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Plenty of targets in Tories' deficit-fighting plan, but details are few

Treasury Board President Tony Clement speaks during Question Period in the House of Commons on June 13, 2011.

Adrian Wyld/THE CANADIAN PRESS

The Conservative government is keeping much of its deficit-fighting plan under wraps, even as details trickle out as to where the knife will fall.

Three months after the 2011 budget first stated that 12 federal organizations will cut a combined $2.6-billion over three years, many of them told The Globe and Mail they need more time before they can explain the details publicly.

On Monday, Parliamentary Budget Officer Kevin Page reported he's still waiting for answers as to how the government is implementing a spending freeze first announced in the 2010 budget - 15 months ago. He reported that while recent government documents show more than 6,000 positions will be eliminated over three years, that covers only about one-third of the promised spending cuts.

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"Where is the plan? We haven't seen it," said Mr. Page in an interview.

The government is making much of its new pledge to find $4-billion in annual savings this year through a process called the "strategic and operating review," led by Treasury Board President Tony Clement.

Mr. Clement said the government believes in the effectiveness of this approach. He backed away from the idea of hiking government user fees as part of the deficit fight, an idea he raised in a speech last week.

Among the cuts that are trickling out, The Globe has learned that Infrastructure Canada - one of the 12 organizations that posted savings in the 2011 budget - is cutting $45-million from a program to build environmentally friendly infrastructure projects.

Launched in 2009, the $1-billion Green Infrastructure Fund promised to spread money over five years for large, environmentally friendly infrastructure construction. Projects that have already been approved - including a new hydroelectric power dam in Yukon and projects converting landfill gas in Quebec into energy - will not be affected.‬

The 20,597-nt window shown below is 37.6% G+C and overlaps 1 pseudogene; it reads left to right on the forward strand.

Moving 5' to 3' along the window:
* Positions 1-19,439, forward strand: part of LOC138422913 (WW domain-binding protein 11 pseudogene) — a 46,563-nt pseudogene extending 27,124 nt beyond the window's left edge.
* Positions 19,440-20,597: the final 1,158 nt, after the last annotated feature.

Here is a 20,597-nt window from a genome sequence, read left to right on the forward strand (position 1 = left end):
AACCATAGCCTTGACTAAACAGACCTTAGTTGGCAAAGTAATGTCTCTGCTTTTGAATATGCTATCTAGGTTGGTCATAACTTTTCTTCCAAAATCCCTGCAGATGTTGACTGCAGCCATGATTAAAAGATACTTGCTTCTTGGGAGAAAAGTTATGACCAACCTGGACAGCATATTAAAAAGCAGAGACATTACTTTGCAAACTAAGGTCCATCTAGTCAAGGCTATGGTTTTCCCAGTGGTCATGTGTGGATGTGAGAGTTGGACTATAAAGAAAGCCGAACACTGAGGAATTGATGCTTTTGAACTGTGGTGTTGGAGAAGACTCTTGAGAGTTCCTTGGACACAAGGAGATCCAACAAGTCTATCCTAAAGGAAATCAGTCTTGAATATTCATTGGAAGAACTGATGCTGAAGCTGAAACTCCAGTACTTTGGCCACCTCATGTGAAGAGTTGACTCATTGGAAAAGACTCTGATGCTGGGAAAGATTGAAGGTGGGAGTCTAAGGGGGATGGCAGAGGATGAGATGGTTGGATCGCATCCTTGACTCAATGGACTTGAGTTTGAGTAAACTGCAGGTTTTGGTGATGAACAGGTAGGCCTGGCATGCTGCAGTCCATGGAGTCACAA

‪The cut is drawing concern from the Federation of Canadian Municipalities, which has long lobbied Ottawa to pledge billions in new cash toward Canada's infrastructure needs.‬

‪"It's absolutely essential that we protect the core investments that exist and that funding that has been put in place in fact isn't reduced," said FCM president Berry Vrbanovic.‬

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Of the 12 organizations, Fisheries and Oceans has been the most forthcoming, outlining plans to move away from annual fishing quotas for all fisheries.‬ However, several large departments among the 12 aren't talking.

‪For Instance, Public Works claims in the 2011 budget that it found $172.2-million in cuts for this year and the next two, yet a department spokesman said he could not outline these cuts.

‪‪Of the 12 organizations, the most politically sensitive cuts for the Conservatives are likely to be the details emerging from National Defence. The 2011 budget says the department's strategic review found more than $1.5-billion in cuts over the next two years.‬

‪In the Monday report, the PBO analyzed recently released reports from departments on the planned spending for programs and staff. It found National Defence and the RCMP top the list for planned job cuts over the next three years, while the Correctional Service and the Canada Revenue Agency plan the most hires.

While opposition MPs line up in Question Period to express concern about cutbacks, one Conservative MP says there's a need for Conservatives to argue the other side. Alberta MP Brent Rathgeber delivered what he called his "Tea Party" speech in the House Monday pushing the government for a strong focus on cost-cutting.

"I think there is a role for the private member to remind the government that taxpayers are increasingly, in my view, demanding fiscal responsibility," he said in an interview. "The Tea Party movement in the States advocates for less government, more individual accountability, lower taxes and reductions in government spending and I think I hit all of those themes."

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About the Author
Parliamentary reporter

A member of the Parliamentary Press Gallery since 1999, Bill Curry worked for The Hill Times and the National Post prior to joining The Globe in Feb. 2005. Originally from North Bay, Ont., Bill reports on a wide range of topics on Parliament Hill, with a focus on finance. More

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